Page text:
Condola: Well with Joan, the way that that play is set up is she’s literally surrounded by all men.
Lauren: Yes. Same thing. And often, even in the rehearsal room, I would imagine.
Condola: Totally, yeah.
Lauren: The Assistant Director and I were often the only women in the room.
Condola: Yep. Our Stage Manager, the AD, and our Assistant Stage Manager, and I [were often the only women]. It’s funny, because I feel like a lot of people asked me after the rehearsal, “How was that, being the only woman in the room?” And I feel like there was already a shadow of like, “Oh, God. That must have been a lot.” And interestingly enough, there was something very heartwarming about this particular experience, and something very healing about it, actually, because I was surrounded by all of these wonderful men who were there to build this with me and were so open and so loving and so giving, and we were there to work, which is very apropos to the story because I think a lot of the time, the main arc in people’s minds is that it’s Joan against the men of the world. The truth of the matter is, yes, in the trial, that is what ended up being the case, but you cannot forget about all of the men that fought with her, that she loved as brothers. She had just as many men that fought with her and helped her as people that brought her down. So it’s not necessarily a play about women versus men. It’s a play about the human spirit and how that is threatening to people. When someone is so full of conviction and so full of enthusiasm for life and their purpose—especially a woman, yes, that’s very threatening.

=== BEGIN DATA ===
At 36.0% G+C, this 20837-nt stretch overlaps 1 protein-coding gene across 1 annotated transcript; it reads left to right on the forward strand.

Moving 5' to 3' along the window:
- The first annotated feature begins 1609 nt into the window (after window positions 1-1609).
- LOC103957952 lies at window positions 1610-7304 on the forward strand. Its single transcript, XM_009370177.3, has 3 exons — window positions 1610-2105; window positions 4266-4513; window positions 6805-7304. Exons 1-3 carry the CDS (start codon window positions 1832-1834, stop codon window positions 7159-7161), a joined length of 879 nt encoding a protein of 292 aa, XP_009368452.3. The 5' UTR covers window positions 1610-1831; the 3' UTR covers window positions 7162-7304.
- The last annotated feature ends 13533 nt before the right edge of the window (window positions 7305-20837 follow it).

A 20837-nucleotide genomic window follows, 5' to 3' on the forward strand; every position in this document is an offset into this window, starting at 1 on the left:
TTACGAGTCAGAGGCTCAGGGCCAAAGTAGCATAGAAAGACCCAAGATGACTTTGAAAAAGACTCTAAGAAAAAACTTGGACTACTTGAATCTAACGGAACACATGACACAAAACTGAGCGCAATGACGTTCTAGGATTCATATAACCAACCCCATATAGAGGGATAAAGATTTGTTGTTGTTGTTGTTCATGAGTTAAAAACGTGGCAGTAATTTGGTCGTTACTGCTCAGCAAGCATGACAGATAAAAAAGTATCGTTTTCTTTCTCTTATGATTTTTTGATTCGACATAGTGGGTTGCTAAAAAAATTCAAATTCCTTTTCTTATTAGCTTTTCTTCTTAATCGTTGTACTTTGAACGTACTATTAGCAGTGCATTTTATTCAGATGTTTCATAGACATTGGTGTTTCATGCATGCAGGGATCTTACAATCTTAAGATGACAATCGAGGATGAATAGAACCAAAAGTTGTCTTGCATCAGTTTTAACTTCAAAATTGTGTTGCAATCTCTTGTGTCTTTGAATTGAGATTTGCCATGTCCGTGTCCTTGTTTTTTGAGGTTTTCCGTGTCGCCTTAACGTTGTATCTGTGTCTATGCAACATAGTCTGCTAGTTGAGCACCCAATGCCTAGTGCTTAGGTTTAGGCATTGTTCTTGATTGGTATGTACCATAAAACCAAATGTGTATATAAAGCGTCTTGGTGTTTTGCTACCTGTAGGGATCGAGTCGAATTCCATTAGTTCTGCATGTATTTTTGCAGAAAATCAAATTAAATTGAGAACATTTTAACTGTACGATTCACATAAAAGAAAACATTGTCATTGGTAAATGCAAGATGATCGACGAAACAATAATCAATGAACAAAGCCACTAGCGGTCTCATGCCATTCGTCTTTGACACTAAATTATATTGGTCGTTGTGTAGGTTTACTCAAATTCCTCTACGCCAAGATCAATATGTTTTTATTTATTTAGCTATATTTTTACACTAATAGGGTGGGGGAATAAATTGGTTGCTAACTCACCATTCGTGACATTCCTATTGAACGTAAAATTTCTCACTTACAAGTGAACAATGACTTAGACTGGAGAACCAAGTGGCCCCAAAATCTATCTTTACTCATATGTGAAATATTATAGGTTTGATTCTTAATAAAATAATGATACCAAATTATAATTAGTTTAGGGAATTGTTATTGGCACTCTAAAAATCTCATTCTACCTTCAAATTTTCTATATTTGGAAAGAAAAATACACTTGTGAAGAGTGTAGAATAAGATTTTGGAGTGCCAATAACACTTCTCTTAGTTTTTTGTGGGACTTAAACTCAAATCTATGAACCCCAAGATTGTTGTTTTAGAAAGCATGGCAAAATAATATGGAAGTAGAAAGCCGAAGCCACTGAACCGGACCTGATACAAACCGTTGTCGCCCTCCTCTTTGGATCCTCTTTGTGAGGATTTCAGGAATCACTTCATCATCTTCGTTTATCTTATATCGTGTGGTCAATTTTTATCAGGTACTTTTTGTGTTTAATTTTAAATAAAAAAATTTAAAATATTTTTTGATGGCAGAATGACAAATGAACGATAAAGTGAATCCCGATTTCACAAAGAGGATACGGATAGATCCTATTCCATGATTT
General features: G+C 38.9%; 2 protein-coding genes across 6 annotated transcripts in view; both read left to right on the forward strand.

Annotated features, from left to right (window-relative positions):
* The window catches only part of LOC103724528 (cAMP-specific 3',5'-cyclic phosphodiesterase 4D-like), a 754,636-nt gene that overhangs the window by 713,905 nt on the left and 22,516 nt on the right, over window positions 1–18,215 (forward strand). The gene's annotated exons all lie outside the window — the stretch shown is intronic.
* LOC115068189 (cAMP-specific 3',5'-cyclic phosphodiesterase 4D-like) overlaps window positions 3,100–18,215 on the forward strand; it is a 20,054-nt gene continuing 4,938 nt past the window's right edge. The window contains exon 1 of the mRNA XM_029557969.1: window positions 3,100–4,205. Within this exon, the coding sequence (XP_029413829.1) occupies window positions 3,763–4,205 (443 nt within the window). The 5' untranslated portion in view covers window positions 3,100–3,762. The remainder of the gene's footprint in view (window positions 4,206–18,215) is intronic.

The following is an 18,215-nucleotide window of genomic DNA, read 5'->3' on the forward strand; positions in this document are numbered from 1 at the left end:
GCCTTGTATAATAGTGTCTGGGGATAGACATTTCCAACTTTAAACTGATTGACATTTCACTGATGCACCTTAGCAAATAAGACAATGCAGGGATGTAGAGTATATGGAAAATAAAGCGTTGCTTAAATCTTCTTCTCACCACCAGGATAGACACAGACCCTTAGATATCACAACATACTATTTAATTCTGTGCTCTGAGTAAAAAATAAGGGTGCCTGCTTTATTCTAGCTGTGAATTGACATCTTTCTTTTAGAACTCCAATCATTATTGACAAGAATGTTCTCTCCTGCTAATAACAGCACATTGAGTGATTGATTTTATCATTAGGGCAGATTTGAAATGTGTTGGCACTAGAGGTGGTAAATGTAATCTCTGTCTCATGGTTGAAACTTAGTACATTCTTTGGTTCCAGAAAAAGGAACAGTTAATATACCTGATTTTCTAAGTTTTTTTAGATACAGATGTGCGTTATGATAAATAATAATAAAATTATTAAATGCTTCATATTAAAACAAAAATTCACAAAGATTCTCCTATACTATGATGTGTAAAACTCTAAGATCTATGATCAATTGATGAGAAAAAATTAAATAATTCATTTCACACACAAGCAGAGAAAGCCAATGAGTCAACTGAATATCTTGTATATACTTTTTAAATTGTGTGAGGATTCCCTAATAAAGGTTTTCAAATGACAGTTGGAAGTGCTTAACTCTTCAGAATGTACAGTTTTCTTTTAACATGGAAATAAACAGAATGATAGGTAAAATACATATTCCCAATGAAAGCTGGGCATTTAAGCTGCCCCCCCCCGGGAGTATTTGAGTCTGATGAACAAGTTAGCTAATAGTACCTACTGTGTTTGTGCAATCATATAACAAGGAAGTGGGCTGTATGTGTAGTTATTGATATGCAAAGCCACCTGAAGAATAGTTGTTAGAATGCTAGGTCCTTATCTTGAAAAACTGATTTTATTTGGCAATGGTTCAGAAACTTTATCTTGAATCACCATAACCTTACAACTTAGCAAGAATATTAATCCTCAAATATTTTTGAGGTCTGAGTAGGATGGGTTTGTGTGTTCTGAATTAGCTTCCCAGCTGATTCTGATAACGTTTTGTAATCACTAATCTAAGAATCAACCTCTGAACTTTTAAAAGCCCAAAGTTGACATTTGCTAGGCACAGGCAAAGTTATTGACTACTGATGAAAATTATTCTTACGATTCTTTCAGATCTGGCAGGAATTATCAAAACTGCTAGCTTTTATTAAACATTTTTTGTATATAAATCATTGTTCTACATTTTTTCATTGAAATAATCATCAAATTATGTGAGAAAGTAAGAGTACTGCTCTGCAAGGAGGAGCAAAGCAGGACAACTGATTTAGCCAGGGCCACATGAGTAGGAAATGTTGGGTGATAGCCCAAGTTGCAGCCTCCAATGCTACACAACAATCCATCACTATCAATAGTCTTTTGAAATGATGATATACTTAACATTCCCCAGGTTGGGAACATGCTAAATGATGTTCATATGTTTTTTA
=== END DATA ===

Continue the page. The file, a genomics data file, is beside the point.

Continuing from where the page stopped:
I think what really moves me about Joan is that she has every reason to be incredibly angry, but if you read the play, and with the research that I did, it doesn’t mean she doesn’t experience anger—obviously, she’s a human being—but what moves me is that she’s still able to find a way back to a level of compassion, because she just had that. That is what she had. That’s all she had, actually. That’s why she did what she did: for compassion for her fellow people. This is what was driving her. Her actions weren’t coming from a place of anger. And to me, a woman in that setting, to actually be driven from something else, that’s really hard to do. And I think that’s really, really powerful.
I’ve heard writers talk about how, if work is by women or about women, people tend to make it more about plot than theme—they just see it as about what happens rather than the metaphor or what’s happening on a deeper level. It sounds a little bit like that is something that you both have to contend with: this idea of it being about Joan who is angry and fights the men, or Eliza being controlled by men. Would you say that’s accurate and something you felt like you had to press against a little in order to be like, “No. This is a story about really big things going on with these people”?
Lauren: I’m telling a story, and of course, it’s going to be about more than that to me because I’m trying to embody this person as realistically and as fully as I can with all of my experiences and heart and soul. And of course, it’s going to seem like more than just the plot to me because I’m searching for all of that.
[I’d like] to speak on what Condola was saying before about the healing aspect of it. It was really interesting because, again, there were very few women in the rehearsal room or even in the play. Diana Rigg, of course, is pretty fierce and she’s a great, strong, woman to have there who’s also played Eliza and is connected to Shaw because she played Eliza she did the play with Shaw.
Condola: Oh, wow. That’s so cool.